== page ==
Antarctica, the Falkland Islands and South Georgia provide exceptional experiences for all who visit. We’ve selected the best Antarctic Cruise ships to deliver you to these wondrous wilderness areas, organised into four categories: Expedition, Expedition-Luxury, Luxury, and Fly Cruise.
WHILE DIFFERENT SIZES, ALL SHIPS HAVE KEY CHARACTERISTICS IN COMMON:
All the Antarctic cruise ships and their operators are well known by us and we know they will safely deliver a high quality operation. For the safety of guests, crew and the environment, all vessels have two engines (or in the case of Ocean Nova an auxiliary engine that can bring the ship back to port).
All ships are IAATO members (as is the Antarctica Travel Centre). All operate with a high ratio of crew to guests.
These luxurious Antarctic cruise ships combine more traditional-style cruising with an Antarctic adventure. They offer large, very comfortable cabins with en-suite facilities; many suites have private balconies.
Excellent cuisine options are available on board. Zodiac dinghies and an expedition team enable you to explore the Antarctic Peninsula and come home to an exquisite ship.
A luxury ship puts greater emphasis on the on-board experience. Onboard the bigger luxury vessels there are limitations on the number of landing made as at most sites the limit of people ashore is 100.
As the name suggests these Antarctic cruise ships are a hybrid of an Expedition Ship and a Luxury Ship. Some are small ships with close to 100 guests and can offer two landings a day and focus on maximising opportunities for exploring as on an expedition vessel but with the added comfort of having larger, more comfortable cabins and common areas. Those with up to 200 guests generally offer one off ship excursion a day (largely due to time factors associated with the 100 passenger ashore limit) and still have an adventurous soul. Generally cabins are larger or perhaps the ship is newer than an Expedition ship. Meals are a mix of buffet and served courses and the cuisine is of a very high standard.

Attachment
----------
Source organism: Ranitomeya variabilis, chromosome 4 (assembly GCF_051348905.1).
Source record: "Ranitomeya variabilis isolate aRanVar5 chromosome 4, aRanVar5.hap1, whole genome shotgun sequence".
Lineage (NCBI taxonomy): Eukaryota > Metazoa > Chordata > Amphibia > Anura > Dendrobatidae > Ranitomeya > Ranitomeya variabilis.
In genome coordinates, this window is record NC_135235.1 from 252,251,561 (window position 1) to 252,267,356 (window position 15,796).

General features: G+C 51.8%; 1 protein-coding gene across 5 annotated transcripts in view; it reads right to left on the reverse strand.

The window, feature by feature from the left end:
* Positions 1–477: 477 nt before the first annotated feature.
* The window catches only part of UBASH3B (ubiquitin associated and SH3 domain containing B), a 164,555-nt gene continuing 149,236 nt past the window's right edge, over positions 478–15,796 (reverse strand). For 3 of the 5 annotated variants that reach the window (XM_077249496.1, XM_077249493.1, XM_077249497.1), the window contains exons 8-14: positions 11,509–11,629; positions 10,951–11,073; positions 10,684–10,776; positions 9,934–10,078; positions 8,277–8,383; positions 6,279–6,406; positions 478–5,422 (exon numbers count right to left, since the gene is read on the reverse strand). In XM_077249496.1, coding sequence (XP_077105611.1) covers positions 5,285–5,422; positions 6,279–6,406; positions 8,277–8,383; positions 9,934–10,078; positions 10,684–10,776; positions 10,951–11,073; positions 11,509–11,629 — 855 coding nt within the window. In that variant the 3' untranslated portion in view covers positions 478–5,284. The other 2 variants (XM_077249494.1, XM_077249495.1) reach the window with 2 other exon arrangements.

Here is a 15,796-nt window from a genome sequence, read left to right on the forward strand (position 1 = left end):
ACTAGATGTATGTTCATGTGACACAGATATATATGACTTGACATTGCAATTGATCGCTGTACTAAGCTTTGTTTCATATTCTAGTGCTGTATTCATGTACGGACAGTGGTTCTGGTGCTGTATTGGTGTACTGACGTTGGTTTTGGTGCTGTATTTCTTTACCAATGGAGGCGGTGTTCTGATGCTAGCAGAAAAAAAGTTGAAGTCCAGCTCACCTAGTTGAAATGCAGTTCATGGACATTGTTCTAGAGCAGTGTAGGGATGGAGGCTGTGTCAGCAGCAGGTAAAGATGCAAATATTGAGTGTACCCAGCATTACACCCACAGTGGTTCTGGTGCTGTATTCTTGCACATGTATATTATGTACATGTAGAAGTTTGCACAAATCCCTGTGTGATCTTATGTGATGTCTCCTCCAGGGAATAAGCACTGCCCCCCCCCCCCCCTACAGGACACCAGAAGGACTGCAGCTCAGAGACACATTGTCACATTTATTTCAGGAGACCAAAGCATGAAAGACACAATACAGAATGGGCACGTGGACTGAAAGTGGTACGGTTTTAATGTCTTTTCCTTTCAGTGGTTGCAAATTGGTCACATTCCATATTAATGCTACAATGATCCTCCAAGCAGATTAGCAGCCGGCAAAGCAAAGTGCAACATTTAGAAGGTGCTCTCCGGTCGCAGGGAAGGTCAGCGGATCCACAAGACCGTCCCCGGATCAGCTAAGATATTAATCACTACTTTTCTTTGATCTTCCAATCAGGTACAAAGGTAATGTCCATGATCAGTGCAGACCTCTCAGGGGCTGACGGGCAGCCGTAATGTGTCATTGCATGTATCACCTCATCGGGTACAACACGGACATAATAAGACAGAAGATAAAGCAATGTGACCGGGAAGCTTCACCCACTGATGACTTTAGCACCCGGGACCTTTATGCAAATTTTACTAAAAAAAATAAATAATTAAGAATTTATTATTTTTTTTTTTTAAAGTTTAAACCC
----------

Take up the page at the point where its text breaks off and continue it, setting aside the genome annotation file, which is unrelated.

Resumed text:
Generally Antarctica cruise ships that are expedition style have a greater emphasis on maximising time off the vessel or out on deck than on a larger more ‘luxury’ ship. This is helped by having fewer than 100 guests, hence all guests can go ashore at the same time. On most days an Expedition ship will offer two off ship excursions. The expedition team works closely with the ship’s captain and crew to deliver a high level of service and a flexible approach which means they can react to local circumstances; like a group of feeding whales, if possible they will stop and launch the zodiacs. The cabins are comfortable, the food of a very high standard.
An expedition client is someone who wants to maximise their opportunities to get off the ship and learn. Guests onboard are of all ages however you will be physically able to climb some relatively steep stairs and get in and out of a Zodiac.
Fly-Cruise voyages afford two major objectives; they avoid lengthy sea crossings and dependent upon operator can also realise more time in Antarctica, the Falkland Island or South Georgia than a ship that cruises all the way. A flight takes you from Punta Arenas in Chile to King George Island (the largest of the South Shetland Islands, close to the Antarctic Peninsula) or to Mount Pleasant on the Falkland Islands where you board your ship. For Antarctic Peninsula only voyages the flight also affords a visit to Antarctica in a shorter period of time.
Here we have the ships that offer flights in both directions, to and from King George Island. Some ships choose to fly one way and cruise across the Drake Passage the other.